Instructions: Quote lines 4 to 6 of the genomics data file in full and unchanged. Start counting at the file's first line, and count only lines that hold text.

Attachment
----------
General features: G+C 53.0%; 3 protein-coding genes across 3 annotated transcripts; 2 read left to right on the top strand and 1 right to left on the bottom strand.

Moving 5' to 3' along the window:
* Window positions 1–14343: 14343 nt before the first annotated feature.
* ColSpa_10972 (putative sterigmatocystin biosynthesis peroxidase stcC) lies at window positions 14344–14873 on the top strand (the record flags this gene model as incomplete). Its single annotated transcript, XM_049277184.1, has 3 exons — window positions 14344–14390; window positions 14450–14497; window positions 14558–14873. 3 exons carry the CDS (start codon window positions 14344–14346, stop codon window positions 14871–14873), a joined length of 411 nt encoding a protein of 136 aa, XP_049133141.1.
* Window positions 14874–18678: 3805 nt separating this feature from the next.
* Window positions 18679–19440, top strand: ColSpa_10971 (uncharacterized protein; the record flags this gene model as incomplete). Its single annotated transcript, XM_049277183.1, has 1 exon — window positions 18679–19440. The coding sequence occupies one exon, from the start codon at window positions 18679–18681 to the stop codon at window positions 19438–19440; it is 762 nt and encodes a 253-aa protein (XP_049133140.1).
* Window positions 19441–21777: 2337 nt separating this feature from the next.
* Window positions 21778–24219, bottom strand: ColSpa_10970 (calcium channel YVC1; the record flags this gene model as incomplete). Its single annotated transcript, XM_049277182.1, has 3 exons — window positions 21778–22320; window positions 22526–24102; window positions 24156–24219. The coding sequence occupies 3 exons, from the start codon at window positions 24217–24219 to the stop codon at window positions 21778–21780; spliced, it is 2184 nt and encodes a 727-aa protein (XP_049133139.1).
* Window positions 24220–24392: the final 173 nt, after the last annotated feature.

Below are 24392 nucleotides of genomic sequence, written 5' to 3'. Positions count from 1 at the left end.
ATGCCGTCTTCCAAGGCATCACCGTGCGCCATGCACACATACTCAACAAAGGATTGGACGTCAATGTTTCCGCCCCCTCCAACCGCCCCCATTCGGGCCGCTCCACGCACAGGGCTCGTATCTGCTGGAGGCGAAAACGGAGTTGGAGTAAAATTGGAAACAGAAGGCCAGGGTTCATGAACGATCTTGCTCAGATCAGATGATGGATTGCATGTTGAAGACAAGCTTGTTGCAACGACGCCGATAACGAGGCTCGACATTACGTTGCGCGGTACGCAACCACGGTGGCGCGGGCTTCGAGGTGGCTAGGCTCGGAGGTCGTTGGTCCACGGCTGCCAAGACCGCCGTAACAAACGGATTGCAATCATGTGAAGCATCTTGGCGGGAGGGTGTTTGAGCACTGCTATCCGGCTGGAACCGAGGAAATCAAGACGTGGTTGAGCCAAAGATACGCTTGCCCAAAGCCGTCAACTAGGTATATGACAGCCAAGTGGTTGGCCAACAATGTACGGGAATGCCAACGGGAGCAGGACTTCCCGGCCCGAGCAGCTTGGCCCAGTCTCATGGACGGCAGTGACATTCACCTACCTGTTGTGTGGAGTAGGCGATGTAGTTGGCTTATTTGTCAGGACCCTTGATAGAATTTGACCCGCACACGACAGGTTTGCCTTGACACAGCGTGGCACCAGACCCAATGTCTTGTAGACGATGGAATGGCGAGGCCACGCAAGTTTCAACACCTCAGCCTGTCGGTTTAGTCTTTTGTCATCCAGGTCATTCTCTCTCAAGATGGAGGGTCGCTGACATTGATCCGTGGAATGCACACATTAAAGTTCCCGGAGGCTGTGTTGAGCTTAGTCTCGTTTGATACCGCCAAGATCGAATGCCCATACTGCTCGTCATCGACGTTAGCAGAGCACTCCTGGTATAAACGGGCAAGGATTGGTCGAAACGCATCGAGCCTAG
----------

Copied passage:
* ColSpa_10972 (putative sterigmatocystin biosynthesis peroxidase stcC) lies at window positions 14344–14873 on the top strand (the record flags this gene model as incomplete). Its single annotated transcript, XM_049277184.1, has 3 exons — window positions 14344–14390; window positions 14450–14497; window positions 14558–14873. 3 exons carry the CDS (start codon window positions 14344–14346, stop codon window positions 14871–14873), a joined length of 411 nt encoding a protein of 136 aa, XP_049133141.1.
* Window positions 14874–18678: 3805 nt separating this feature from the next.
* Window positions 18679–19440, top strand: ColSpa_10971 (uncharacterized protein; the record flags this gene model as incomplete). Its single annotated transcript, XM_049277183.1, has 1 exon — window positions 18679–19440. The coding sequence occupies one exon, from the start codon at window positions 18679–18681 to the stop codon at window positions 19438–19440; it is 762 nt and encodes a 253-aa protein (XP_049133140.1).